Kevin Mitnick loved the cyberspace break-in game

Kevin Mitnick on Anonymous and LulzSec, and how he thinks the government overreacted to his exploits

Topics: Hacking, Internet Culture,

Kevin Mitnick loved the cyberspace break-in game

In a summer replete with computer-hacking scandals — many of them at the hands of the collectives Anonymous and LulzSec — the adventures of Kevin Mitnick seem of a different time altogether. 

In the early ’90s — the era of the primitive dial-up modem — the prodigious computer whiz used a combination of technical prowess and social trickery to hack into the servers of some of the world’s biggest companies. By convincing the unsuspecting that he was somebody else, he insinuated his way into valuable information, which he could then use to crack ostensibly impenetrable security systems. It’s a story that evokes the whimsy of “Catch Me If You Can” more than it does our traditional image of computer hackers — darkened silhouettes furiously typing in a dark basement, tired eyes affixed to a rapid scrawl of green characters across a half-dozen monitors.

Mitnick’s cyber-social acrobatics made him a hot target for the FBI, who pursued him for years. Only by assuming false identities and cleverly covering his tracks did he evade the authorities. He was finally arrested in 1995, and four years later he pleaded guilty to wire fraud, identity theft and computer fraud. Then came eight months in solitary confinement — he says because prosecutors convinced a judge that he could trigger a nuclear emergency by whistling into a phone

Under his parole agreement, Mitnick could not profit from his story in book or film form for seven years. Now, more than a decade after his release from prison, his memoir, “Ghost in the Wires,” (co-written with William Simon) is on bookshelves.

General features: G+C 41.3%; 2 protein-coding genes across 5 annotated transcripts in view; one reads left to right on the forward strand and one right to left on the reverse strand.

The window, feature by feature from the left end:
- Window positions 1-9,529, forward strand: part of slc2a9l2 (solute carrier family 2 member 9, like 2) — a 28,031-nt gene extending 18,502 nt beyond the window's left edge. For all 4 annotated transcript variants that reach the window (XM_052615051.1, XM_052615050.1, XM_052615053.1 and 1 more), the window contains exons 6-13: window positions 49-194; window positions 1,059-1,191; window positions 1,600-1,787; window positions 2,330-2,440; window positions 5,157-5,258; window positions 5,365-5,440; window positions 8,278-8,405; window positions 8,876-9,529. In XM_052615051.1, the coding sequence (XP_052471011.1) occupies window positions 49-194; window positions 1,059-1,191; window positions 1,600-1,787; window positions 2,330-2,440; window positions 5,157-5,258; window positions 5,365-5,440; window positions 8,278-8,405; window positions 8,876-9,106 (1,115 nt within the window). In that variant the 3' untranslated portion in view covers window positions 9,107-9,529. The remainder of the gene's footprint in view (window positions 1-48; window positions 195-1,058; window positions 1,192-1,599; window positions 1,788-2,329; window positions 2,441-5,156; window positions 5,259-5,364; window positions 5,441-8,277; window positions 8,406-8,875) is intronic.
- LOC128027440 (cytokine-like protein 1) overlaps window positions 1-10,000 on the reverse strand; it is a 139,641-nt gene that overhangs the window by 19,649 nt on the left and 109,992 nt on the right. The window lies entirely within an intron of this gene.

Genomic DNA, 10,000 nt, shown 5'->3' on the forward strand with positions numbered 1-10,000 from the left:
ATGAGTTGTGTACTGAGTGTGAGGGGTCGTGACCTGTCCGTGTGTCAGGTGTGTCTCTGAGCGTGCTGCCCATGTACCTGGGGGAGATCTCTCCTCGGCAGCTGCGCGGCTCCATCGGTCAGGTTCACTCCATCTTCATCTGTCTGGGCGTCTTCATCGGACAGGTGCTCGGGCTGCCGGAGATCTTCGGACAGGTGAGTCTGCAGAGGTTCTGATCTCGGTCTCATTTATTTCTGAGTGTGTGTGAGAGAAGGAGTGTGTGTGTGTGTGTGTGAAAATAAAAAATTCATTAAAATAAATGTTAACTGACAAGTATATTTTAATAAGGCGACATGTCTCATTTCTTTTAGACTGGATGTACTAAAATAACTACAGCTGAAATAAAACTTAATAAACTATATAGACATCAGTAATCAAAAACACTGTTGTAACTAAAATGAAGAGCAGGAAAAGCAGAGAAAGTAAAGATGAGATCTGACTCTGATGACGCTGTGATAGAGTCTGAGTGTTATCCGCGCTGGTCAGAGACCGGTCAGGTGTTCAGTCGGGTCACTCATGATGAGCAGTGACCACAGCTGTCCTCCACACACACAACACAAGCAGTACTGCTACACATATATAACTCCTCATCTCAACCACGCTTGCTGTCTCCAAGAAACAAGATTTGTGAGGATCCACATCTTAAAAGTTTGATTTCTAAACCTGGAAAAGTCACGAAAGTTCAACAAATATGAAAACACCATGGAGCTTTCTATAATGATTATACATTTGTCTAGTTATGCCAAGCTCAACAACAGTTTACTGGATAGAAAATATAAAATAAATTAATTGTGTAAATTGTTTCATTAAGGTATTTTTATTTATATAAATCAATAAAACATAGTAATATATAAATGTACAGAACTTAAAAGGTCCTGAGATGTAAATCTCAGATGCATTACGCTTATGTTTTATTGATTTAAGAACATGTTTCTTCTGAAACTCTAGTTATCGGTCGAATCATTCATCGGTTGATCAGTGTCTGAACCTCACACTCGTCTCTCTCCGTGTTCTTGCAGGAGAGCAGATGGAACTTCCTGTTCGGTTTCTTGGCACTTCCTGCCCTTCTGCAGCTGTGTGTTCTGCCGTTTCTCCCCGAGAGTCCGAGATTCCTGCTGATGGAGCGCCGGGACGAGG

Salon spoke with Mitnick earlier this week to learn more about his story, his philosophy and his views on the modern hacker movement:

One of the things that fascinated people about your story was your social engineering — how you used your social savvy to convince people to give you the information you wanted. Was it easy for you?



It’s not so easy. When you’re doing these social engineering attacks, you have to be fast on your feet. You have to think about a story that’s going to be believable. You have to change people’s perceptions about what’s going on in the background to increase trust and credibility.

For example, when I’d be social engineering the phone company — when you’d call the business office at Pacific Telephone way back when, they’d give you advertisements instead of Muzak on hold. So, when I’d call these different phone company offices, I’d say, “Hold on for one second, I have another call coming in,” and I’d put them on hold and play the loop tape of their own advertisements. Then I’d come back on the line and start talking.

Immediately, subliminally, it seems like I’m really with the phone company, and I never said anything. It’s just using these types of techniques to build trust and credibility. I was really good at thinking how to do this. I was also really good at acting. I was able to develop the script on the fly. And that made me really successful.

Both social engineering and technical attacks played a big part in what I was able to do. It was a hybrid. I used social engineering when it was appropriate, and exploited technical vulnerabilities when it was appropriate.

How did you first get interested in this stuff? How’d you start developing your skill set?

The funny thing is, when I started hacking, it was a different era. In 1980 I was a senior in high school, and I tried to get into computer-science class. One of the first assignments was to write a program to find the first 100 Fibonacci numbers. I thought it would be cooler to get people’s passwords, so I wrote a program that simulated the computer system at school — when students would sign into the computer, they would actually be talking to my program, pretending to be the computer.

Because I was monkeying around with this program for so long, I didn’t get the assignment done. So, I showed the teacher my password-stealing program instead, and I actually got an A. He told the class how cool it was. And these were the ethics taught when I was growing up. Hacking was a cool thing, even stealing passwords. That was kind of how I started. Then, of course, the world changed around me.